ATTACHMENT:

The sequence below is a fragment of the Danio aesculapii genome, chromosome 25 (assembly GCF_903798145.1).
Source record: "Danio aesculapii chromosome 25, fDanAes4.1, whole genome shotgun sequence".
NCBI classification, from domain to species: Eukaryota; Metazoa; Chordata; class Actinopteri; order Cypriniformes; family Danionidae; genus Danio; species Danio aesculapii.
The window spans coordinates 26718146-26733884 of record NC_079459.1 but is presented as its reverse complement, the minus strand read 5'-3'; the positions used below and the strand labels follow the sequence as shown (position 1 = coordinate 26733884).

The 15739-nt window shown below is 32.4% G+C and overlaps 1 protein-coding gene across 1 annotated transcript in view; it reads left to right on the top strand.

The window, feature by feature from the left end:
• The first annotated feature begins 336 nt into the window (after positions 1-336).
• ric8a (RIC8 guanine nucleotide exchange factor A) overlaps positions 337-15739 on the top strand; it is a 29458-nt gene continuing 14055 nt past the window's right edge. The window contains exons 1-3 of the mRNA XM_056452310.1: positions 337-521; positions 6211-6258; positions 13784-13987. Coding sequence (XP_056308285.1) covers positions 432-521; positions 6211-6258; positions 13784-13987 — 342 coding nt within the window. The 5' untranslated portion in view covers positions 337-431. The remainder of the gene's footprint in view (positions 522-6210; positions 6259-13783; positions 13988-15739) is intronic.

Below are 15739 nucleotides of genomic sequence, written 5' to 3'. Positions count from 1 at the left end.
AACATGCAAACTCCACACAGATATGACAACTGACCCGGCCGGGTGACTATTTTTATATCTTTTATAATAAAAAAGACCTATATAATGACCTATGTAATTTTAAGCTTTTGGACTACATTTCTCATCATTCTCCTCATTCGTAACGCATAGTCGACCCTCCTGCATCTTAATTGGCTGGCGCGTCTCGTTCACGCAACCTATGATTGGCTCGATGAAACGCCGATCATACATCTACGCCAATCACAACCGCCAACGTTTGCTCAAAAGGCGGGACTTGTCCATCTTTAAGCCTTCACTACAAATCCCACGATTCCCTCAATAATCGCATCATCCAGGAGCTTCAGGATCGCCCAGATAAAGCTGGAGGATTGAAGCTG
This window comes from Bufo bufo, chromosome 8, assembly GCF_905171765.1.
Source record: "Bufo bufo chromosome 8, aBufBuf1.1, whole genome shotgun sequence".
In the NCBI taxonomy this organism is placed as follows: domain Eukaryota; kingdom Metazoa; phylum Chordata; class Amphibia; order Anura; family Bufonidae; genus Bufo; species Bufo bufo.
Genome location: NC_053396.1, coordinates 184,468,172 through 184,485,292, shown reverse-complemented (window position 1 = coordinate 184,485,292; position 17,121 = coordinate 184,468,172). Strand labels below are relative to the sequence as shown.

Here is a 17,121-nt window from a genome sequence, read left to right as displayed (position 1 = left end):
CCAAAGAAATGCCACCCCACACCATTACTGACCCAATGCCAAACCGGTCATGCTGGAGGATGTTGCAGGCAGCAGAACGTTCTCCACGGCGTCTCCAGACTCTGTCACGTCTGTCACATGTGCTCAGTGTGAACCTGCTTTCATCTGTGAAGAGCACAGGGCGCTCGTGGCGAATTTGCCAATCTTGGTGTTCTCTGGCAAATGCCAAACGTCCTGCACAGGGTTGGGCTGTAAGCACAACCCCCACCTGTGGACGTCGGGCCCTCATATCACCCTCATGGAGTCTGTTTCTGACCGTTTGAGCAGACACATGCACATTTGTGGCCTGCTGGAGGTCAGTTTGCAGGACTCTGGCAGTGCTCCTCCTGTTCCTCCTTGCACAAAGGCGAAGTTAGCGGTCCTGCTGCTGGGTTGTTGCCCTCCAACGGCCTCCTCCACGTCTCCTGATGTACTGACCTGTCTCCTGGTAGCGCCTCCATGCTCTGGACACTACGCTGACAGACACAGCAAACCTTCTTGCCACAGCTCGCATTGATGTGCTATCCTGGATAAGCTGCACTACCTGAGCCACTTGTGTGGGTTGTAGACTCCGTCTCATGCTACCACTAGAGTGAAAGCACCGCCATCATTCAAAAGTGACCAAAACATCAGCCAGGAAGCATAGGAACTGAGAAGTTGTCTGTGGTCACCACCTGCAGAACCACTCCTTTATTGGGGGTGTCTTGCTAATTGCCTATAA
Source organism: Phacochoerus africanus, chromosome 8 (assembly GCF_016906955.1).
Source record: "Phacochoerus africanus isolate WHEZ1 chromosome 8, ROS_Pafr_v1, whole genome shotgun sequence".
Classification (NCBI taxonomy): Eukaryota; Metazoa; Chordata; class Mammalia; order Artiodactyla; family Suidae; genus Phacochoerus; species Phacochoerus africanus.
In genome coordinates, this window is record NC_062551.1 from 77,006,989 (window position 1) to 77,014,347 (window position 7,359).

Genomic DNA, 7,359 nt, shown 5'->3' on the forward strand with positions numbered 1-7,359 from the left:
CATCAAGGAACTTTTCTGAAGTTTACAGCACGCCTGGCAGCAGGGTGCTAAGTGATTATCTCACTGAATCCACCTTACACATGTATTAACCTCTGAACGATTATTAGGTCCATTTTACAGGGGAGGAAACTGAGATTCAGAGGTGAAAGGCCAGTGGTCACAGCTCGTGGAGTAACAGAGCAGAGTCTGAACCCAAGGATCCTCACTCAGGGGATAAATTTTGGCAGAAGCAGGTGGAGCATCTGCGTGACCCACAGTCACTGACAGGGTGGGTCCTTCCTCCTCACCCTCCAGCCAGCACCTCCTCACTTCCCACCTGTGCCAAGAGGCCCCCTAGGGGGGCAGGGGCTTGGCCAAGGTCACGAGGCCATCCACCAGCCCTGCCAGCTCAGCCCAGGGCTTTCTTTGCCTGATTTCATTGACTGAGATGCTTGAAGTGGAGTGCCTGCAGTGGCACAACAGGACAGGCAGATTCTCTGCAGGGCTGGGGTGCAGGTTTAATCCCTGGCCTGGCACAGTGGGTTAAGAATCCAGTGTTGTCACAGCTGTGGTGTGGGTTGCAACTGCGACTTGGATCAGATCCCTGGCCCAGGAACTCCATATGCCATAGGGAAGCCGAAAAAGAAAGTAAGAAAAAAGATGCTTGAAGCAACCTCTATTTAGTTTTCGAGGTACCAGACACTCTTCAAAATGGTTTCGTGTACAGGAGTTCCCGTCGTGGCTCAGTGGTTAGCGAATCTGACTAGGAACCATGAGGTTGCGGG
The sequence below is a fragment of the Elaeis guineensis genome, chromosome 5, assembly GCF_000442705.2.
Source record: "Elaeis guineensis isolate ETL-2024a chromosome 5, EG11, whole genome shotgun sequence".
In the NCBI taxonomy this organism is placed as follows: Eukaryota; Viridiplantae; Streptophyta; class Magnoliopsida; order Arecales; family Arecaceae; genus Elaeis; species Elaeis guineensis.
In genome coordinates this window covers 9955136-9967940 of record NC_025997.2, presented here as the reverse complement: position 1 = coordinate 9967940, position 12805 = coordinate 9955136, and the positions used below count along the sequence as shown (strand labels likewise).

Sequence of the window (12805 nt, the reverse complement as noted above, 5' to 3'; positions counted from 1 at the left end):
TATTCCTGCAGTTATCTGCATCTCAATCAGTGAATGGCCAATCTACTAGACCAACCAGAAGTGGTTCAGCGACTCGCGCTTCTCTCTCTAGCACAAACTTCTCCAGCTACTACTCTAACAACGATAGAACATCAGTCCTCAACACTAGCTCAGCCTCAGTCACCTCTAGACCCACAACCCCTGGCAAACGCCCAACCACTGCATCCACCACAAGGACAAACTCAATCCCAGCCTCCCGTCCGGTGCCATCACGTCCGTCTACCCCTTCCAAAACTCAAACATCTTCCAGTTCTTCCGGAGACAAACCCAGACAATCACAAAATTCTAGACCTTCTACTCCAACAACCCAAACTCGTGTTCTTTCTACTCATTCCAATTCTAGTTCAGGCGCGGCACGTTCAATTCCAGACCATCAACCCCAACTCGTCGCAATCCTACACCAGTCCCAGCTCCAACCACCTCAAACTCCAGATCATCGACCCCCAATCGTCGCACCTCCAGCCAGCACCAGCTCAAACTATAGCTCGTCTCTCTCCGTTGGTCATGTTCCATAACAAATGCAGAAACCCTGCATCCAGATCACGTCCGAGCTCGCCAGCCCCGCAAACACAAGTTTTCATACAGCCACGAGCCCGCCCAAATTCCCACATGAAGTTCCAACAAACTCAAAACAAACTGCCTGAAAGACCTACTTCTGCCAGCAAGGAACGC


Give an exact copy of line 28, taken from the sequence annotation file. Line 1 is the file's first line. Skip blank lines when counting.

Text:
TATTCCTGCAGTTATCTGCATCTCAATCAGTGAATGGCCAATCTACTAGACCAACCAGAAGTGGTTCAGCGACTCGCGCTTCTCTCTCTAGCACAAACTTCTCCAGCTACTACTCTAACAACGATAGAACATCAGTCCTCAACACTAGCTCAGCCTCAGTCACCTCTAGACCCACAACCCCTGGCAAACGCCCAACCACTGCATCCACCACAAGGACAAACTCAATCCCAGCCTCCCGTCCGGTGCCATCACGTCCGTCTACCCCTTCCAAAACTCAAACATCTTCCAGTTCTTCCGGAGACAAACCCAGACAATCACAAAATTCTAGACCTTCTACTCCAACAACCCAAACTCGTGTTCTTTCTACTCATTCCAATTCTAGTTCAGGCGCGGCACGTTCAATTCCAGACCATCAACCCCAACTCGTCGCAATCCTACACCAGTCCCAGCTCCAACCACCTCAAACTCCAGATCATCGACCCCCAATCGTCGCACCTCCAGCCAGCACCAGCTCAAACTATAGCTCGTCTCTCTCCGTTGGTCATGTTCCATAACAAATGCAGAAACCCTGCATCCAGATCACGTCCGAGCTCGCCAGCCCCGCAAACACAAGTTTTCATACAGCCACGAGCCCGCCCAAATTCCCACATGAAGTTCCAACAAACTCAAAACAAACTGCCTGAAAGACCTACTTCTGCCAGCAAGGAACGC